Vigorous work-out, at least three times a week, may help people with early-stage Parkinson's disease to reduce the deterioration of motor symptoms, claim researchers.
Parkinson's disease (PD) is a long-term degenerative disorder of the central nervous system (CNS). It mostly affects the motor system. Some of the early symptoms of this disease include shaking, rigidity, slowness of movement, and difficulty with walking. It is the second most common neurodegenerative disorder that causes huge loss of muscle control, trembling, stiffness, slowness and impaired balance.
Previously the researchers thought that vigorous physical exercise might be too stressful for PD patients. It is observed that as the disease progresses, the patient became unable to walk, talk and do any kind of simple work.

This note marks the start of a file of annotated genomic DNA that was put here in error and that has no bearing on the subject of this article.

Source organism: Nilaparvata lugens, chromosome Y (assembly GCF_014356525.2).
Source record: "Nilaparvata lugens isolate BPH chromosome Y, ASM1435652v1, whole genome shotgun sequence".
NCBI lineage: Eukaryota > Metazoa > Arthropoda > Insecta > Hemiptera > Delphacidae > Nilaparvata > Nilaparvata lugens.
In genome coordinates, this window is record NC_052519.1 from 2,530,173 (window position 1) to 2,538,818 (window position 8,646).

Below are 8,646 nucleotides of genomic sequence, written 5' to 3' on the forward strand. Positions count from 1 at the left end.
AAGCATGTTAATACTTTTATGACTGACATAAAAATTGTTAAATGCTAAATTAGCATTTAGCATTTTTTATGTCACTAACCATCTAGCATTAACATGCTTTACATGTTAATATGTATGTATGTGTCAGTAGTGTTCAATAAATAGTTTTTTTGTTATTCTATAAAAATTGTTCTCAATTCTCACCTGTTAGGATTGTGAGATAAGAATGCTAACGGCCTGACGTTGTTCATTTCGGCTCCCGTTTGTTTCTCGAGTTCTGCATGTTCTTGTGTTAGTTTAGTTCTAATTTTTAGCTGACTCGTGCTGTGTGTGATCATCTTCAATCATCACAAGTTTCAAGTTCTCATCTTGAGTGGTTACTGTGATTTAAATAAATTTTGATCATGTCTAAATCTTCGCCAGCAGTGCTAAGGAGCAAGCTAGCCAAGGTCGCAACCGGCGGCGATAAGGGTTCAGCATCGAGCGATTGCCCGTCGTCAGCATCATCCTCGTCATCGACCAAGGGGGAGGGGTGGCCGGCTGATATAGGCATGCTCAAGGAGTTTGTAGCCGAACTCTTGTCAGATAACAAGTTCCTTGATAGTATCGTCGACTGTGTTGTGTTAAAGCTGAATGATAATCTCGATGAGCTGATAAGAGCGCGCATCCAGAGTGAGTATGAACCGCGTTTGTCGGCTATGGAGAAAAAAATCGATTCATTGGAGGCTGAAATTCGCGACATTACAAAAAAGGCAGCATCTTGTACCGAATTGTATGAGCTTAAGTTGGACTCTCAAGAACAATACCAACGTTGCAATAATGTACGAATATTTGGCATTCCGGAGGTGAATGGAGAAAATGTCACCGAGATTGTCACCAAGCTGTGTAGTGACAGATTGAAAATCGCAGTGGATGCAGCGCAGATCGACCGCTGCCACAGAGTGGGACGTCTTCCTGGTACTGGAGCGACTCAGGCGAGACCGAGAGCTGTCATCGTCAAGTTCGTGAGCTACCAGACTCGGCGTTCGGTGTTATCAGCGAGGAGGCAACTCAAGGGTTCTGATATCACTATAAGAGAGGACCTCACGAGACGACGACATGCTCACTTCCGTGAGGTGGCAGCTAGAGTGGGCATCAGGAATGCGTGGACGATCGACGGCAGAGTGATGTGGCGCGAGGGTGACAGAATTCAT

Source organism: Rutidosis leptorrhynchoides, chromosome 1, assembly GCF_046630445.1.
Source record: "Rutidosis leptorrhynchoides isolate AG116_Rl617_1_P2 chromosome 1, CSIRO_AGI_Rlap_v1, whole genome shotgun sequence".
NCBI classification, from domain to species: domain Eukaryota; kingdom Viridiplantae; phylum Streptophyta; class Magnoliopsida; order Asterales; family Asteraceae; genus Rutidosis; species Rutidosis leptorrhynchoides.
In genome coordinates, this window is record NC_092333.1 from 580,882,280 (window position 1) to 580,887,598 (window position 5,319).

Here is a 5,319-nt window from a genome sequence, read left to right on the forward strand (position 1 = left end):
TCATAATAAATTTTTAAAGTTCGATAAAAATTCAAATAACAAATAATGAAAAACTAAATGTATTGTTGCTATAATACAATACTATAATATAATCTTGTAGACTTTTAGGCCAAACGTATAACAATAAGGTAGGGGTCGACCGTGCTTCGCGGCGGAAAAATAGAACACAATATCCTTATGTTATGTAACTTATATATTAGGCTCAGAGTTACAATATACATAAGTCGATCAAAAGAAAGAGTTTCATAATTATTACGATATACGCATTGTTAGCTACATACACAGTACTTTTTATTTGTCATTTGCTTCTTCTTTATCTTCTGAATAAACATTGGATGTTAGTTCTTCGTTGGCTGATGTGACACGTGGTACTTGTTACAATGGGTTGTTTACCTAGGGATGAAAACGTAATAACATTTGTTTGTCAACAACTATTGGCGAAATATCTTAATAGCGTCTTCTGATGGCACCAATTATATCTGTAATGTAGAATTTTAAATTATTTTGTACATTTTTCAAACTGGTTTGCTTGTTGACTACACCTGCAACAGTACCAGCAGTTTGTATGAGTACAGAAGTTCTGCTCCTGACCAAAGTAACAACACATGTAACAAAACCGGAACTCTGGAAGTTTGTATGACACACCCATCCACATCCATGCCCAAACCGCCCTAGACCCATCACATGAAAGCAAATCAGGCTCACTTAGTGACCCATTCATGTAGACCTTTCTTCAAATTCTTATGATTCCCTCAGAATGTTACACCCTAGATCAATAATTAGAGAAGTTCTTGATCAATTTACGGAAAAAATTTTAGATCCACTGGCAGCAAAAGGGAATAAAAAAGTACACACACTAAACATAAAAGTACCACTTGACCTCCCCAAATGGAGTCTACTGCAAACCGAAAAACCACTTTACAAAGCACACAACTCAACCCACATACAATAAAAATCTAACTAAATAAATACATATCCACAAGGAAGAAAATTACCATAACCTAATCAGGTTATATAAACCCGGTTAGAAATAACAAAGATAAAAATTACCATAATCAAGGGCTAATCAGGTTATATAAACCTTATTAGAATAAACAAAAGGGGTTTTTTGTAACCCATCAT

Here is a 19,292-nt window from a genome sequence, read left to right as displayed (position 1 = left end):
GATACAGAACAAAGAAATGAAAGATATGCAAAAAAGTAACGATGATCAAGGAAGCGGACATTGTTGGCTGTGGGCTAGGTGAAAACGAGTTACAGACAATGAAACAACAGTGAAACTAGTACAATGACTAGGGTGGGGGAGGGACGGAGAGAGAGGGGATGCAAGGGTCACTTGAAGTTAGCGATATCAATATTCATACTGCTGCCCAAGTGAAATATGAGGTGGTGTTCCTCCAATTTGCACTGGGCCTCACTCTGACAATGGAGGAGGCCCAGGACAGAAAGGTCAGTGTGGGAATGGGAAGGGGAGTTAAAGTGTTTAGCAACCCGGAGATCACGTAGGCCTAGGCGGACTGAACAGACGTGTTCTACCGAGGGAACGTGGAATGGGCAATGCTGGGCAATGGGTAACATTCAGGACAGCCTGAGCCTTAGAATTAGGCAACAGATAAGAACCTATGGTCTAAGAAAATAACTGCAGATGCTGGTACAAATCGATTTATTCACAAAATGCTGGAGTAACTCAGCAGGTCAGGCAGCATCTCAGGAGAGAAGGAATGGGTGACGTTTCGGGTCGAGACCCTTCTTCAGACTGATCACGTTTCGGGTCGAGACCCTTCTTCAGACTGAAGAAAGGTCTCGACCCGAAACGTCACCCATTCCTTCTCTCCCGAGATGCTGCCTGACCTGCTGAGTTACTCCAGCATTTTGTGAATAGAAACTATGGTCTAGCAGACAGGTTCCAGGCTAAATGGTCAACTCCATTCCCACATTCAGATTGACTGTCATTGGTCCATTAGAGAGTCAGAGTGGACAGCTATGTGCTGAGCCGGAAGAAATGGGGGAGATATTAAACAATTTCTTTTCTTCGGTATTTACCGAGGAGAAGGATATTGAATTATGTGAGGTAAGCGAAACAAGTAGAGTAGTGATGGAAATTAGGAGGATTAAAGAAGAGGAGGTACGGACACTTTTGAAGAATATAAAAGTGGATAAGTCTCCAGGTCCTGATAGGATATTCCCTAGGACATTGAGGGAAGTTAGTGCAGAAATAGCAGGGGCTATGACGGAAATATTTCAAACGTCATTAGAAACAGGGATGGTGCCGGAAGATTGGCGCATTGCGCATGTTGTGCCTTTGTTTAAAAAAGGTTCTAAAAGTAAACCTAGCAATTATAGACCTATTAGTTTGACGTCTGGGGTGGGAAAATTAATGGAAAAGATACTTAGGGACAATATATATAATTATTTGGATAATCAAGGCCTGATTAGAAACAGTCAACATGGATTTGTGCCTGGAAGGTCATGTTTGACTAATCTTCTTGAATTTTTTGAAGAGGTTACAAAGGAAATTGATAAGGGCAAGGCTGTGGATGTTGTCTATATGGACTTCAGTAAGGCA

The study published in the JAMA Neurology revealed that people who involved in physical exercise between 80 to 85 % heart rate might experience the benefits as medicine.
"If you have Parkinson's disease and you want to delay the progression of your symptoms, you should exercise three times a week with your heart rate between 80 to 85% maximum. It is that simple," said Danial Corcos, Professor at the Northwestern, and University Feinberg School of Medicine.
The study enrolled 128 participants to examine the Parkinson's disease. The ages of participants, all patients of Parkinson's disease (early stage), ranged from 40 to 80 years.
"The earlier in the disease you intervene, the more likely it is you can prevent the progression of the disease. We delayed worsening of symptoms for six months; whether we can prevent progression any longer than six months will require further study," said Corcos.
Inputs from IANS